New Labour’s Britain and The Silencing of Dissent 142

We all need to take a step back and see what kind of society we have become; in particular the Stalinist silencing of voices of dissent – even within our universities.

I have seen my past server host pull this website and my publisher pull my book, in attempts to silence my dissenting opinions. We overcame those, but they should never have happened. Now I have been telephoned by the University of Cambridge to be told that security staff will physically prevent me from entering the University of Cambridge to give a talk there.

What have we become? I have responded thus and am now off to Cambridge.

Dear Dr Elliott,

As I told you on the telephone, I was invited some weeks ago to speak this evening in a debate on the merits of the Afghan War. I learnt this morning that plans had changed due to a student occupation of a university building over University policy towards Gaza, and as the organisers of my debate were involved in the occupation, I was requested to switch my talk to the Law Faculty. I agreed to do so.

I then heard from you that the authorities had decided to exclude non-University members from the law faculty, and should I arrive to give my talk I will not be admitted; and indeed be physically prevented from entering.

I have given this some thought, and I have decided that the threat not to admit me to the University building is unwarranted.

As you may realise, I am Rector of the University of Dundee (and an Honorary Research Fellow at the University of Lancaster School of Law). I am not personally intending to occupy your building for longer than it takes to give a talk, and certainly intend to cause no damage. I am not a health and safety risk.

I am invited to lecture at Universities and other prestigious institutions worldwide; normally universities are urging me to come, not seeking to turn me away! I understand that a number of people are looking forward to hearing me this evening. To threaten to exclude me is a denial of freedom of speech which I find very peculiar behaviour for the University of Cambridge.

Student occupations are hardly a new phenomenon, and normally can easily be resolved through amicable negotiation. I was quite astonished to learn that Cambridge University had responded by attempting to starve the students out. To try also to ban a guest speaker seems to me likely to inflame and prolong, rather than resolve, the dispute.

It seems to me that the easiest way out of the current difficulty of my visit is for you to extend to me an invitation to speak this evening on behalf of the Faculty.

With all best wishes,

Craig Murray

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142 thoughts on “New Labour’s Britain and The Silencing of Dissent

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  • Stevie

    Hope the local press/media have been informed, this would make good publicity for your books. Good luck!

  • Steven

    I would very much like to attend your talk, and will try to do so. Unfortunately my guest, who as an invited visiting scholar does not have a university card, will probably be blocked by university security stating orders by David Feldman (chairman of the faculty).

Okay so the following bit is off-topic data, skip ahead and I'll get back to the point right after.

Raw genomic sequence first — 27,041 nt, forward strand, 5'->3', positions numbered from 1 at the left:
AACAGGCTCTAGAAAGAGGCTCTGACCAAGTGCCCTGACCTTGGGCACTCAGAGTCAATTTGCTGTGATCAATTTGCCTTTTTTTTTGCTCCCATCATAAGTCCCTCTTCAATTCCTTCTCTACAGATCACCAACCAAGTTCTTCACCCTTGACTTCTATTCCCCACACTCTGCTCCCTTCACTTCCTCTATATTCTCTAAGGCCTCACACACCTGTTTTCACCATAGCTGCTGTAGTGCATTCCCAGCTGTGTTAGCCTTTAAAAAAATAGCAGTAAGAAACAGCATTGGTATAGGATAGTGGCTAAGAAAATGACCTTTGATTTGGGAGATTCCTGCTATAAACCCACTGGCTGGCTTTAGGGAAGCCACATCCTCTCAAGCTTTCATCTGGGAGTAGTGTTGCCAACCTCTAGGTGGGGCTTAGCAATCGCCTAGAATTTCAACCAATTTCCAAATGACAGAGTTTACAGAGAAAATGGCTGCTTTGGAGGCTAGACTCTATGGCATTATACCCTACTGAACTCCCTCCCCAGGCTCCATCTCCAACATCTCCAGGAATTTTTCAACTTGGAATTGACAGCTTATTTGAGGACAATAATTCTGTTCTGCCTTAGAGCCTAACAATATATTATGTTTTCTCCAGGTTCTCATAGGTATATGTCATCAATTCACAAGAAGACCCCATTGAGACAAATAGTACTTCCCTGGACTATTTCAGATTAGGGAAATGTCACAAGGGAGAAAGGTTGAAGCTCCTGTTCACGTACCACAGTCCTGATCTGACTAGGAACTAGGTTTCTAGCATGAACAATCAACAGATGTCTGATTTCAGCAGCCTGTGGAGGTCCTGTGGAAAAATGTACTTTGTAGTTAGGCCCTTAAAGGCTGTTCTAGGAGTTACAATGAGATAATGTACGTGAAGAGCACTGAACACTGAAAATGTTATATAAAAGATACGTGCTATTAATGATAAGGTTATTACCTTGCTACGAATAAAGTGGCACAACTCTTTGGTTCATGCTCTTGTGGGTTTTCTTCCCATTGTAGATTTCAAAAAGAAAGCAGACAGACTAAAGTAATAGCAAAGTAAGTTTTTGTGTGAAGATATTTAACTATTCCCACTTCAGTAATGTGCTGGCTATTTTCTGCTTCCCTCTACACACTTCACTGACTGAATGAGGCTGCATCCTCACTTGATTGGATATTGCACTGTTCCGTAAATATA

Even members of the student representative body, well known to be university members, are being turned away due to lack of their ID card.

    These actions are an embarrassment to the Law Faculty and the university as a whole.

  • George Dutton

    “We all need to take a step back and see what kind of society we have become”


    Interesting that you use the word “become” and not the word becoming.

    I think it’s going to “become” a LOT worse then it is now.As the old saying say’s…”You ain’t seen nothing yet”.

  • Mac


    Go for it – glad to see that you are not being intimidated.

    Best Wishes.

    PS loved the new book – read it in 2 days!

  • ingo

    good luck with it Craig, may the powers to be whince when they see you at the gate and may they shudder when they hear what you have to say. Peculiar this, the university known to recruit

    most of our MI services are subverted by a political intrigue, tut tut, who would have thought, next thing they’ll be lobbied to run the BBC, LoL.

  • mick

    Dude, you are a star!

    Thanks for The Catholic Orangemen, by the way, an excellent read.

    Good luck.

  • writerman


    Good luck!

    Dissent has always had a price, one way or another. Yet we were lucky that we grew up at a time when ‘dissent’ was not only fashionable, it was also possible, and tolerated to a degree that, seen in a historical perspective, seems almost like a ‘golden age’!

    I’m talking about the post-war period up to the late seventies. Only about a quarter of a century. This was arguably the most ‘free’ period in British history, at its core the incredibly explosion of cultural creativity known as the Sixites. I believe one would have to go back to the period around the English Civil War to find a comparable era. I suppose that shows how precious and how seldom such times really are in our history.

    The famous and radical playwrite, Trevor Griffiths, also believes that the ‘clampdown’ to quote Joe Strummer, began with the Thatcherite counter-revolution. Griffiths doesn’t think he’ll ever see one of his plays produced for television again. He’s got a brilliant script about the life of the radical and dissenter, Tom Paine, which would make a brilliant TV series, but alas it’s been kicking around for almost twenty years.